Baptisia bracteata (Plains Wild Indigo)
|Also known as:
|Cream Wild Indigo, Cream False Indigo, Long-bract Wild Indigo
|part shade, sun; dry to average moisture, prairies, open woodlands
|May - June
|10 to 30 inches
|Wetland Indicator Status:
|MN county distribution (click map to enlarge):
|National distribution (click map to enlarge):
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Dense cascading racme of creamy yellow pea-shaped flowers, often touching the ground from the weight of the blooms. Flowers are ¾ to 1 inch long, with a broad upper petal (standard) flaring up, cleft in the middle, the large lateral wings below it extending forward, enclosing from above but spreading below to reveal the two keel petals underneath. The tubular calyx holding the flower has short silky hairs and a short stalk, with a leafy bract at the base of the stalk.
Leaves and stem:
Leaves are palmately compound in groups of 3 to 5 (usually 3), with little or no stalk. Leaflets are oblong to spatulate shaped, 1½ to 3 inches long, 1/3 to ¾ inch wide, toothless, hairy, tapered at the base and rounded or blunt at the tip. 2 lance-shaped stipules, pointed at the tip, are attached at the base of the leaf and appear to be 2 additional smaller leaflets. Stipules are up to 1½ inches long, becoming smaller as the leaves ascend the stem. Leaves turn a dusty green brown when dried. Stems are stout and densely branched with both stem and leaves covered in short velvety hairs. Older plants produce a dense cluster of stalks.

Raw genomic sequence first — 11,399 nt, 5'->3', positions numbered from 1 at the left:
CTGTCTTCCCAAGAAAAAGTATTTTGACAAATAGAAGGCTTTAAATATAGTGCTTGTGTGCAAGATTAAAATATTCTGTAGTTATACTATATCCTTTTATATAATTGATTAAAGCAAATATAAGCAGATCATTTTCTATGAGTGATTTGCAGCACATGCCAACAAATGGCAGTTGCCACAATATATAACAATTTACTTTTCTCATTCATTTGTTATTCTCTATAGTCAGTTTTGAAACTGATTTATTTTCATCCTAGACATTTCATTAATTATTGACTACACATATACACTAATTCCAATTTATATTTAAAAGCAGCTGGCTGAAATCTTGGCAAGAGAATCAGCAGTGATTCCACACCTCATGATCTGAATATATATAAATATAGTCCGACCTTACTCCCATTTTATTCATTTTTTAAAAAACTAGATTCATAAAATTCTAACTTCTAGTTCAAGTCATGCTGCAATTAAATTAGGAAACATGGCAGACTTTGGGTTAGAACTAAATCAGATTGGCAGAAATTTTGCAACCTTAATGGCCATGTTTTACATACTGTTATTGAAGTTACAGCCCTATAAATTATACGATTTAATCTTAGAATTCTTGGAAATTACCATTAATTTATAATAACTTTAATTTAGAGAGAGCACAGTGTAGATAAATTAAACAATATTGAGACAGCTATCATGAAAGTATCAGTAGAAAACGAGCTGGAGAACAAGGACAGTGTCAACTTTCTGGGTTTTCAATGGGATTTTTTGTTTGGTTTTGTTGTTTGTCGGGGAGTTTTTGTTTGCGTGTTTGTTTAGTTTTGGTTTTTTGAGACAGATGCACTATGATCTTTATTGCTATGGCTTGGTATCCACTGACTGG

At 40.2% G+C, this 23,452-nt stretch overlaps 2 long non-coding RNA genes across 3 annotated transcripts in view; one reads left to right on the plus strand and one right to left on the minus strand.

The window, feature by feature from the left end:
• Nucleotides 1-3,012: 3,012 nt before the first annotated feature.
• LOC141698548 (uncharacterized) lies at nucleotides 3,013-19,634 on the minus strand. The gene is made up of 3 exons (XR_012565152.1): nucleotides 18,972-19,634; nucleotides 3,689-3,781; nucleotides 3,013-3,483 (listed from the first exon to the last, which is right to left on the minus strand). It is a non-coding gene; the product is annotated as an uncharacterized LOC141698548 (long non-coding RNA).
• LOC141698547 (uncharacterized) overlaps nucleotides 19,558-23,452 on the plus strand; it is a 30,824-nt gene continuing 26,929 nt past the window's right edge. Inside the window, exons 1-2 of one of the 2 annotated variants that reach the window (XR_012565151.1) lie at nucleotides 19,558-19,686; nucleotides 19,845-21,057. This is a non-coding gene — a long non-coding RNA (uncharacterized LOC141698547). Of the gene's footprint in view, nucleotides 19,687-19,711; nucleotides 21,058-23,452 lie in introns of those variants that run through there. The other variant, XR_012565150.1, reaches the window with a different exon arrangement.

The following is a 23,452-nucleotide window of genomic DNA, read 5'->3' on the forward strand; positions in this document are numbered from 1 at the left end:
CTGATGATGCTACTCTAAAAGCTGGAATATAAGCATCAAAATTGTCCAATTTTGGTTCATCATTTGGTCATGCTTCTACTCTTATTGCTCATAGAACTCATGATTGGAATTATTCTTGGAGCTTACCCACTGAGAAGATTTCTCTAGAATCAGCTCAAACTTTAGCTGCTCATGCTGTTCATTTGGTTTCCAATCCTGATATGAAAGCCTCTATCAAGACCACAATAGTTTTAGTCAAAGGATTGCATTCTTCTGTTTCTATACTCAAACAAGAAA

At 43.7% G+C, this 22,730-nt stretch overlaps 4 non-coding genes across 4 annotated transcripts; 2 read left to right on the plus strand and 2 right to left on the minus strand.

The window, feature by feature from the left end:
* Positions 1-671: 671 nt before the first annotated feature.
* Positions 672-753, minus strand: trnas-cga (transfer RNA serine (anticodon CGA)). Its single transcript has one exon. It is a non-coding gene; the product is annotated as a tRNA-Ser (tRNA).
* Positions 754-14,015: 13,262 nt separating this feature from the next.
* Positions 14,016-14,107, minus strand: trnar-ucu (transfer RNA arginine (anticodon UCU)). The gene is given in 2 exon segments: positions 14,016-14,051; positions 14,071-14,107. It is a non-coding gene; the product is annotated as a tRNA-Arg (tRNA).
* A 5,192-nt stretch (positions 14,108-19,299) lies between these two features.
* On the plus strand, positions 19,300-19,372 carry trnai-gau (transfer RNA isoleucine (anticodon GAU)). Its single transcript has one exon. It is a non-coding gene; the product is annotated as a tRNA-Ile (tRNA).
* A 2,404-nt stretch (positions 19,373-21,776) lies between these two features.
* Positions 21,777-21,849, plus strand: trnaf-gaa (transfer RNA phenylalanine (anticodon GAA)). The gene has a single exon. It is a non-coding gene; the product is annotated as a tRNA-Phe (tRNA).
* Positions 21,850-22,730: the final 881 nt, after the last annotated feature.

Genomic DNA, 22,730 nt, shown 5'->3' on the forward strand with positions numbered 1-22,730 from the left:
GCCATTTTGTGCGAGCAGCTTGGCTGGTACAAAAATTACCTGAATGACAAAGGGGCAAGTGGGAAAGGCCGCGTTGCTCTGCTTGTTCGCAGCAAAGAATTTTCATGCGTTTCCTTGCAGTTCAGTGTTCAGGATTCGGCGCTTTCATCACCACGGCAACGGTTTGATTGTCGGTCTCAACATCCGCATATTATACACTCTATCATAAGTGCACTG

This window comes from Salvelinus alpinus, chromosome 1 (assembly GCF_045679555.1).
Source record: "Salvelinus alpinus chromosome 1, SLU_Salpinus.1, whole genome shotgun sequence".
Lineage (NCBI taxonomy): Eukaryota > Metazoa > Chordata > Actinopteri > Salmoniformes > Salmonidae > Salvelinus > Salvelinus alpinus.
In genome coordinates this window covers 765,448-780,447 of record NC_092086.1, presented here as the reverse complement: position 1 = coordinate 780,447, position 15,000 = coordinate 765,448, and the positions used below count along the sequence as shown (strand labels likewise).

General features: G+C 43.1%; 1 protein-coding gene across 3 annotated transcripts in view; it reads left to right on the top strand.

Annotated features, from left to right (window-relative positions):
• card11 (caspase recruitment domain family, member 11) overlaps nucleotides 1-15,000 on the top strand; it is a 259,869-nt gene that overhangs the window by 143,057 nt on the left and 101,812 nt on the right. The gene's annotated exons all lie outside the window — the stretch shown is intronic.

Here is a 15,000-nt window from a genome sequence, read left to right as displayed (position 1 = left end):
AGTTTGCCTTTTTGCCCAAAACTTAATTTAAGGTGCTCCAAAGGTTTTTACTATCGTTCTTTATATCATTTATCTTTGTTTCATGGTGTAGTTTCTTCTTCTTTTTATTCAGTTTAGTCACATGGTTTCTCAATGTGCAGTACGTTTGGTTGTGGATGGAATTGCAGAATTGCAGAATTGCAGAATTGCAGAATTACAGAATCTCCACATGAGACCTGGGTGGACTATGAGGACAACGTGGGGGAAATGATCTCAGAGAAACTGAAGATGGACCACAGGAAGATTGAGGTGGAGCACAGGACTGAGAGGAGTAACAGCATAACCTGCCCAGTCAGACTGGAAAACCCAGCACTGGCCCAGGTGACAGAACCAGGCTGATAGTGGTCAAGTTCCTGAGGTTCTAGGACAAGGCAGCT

Notes:According to the DNR, Plains Wild Indigo has been on the state Special Concern list since 1984 due to loss of habitat primarily to agriculture. Not widely available in the trade, this is must have for every garden. A long lived perennial, the crown grows to enormous size with age, producing a bubbling fountain of rich cascading, creamy yellow plumes. Don't wait for the lagging industry on this one—it starts easily from seed and is a prolific producer of seed to be shared. This species has multiple varieties with var. glabrescens (formerly var. leucophaea) found in Minnesota.
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Photos courtesy Peter M. Dziuk taken in an Anoka county home landscape and Rice Creek elementary school wildflower planting.
Have you seen this plant in Minnesota, or have any other comments about it?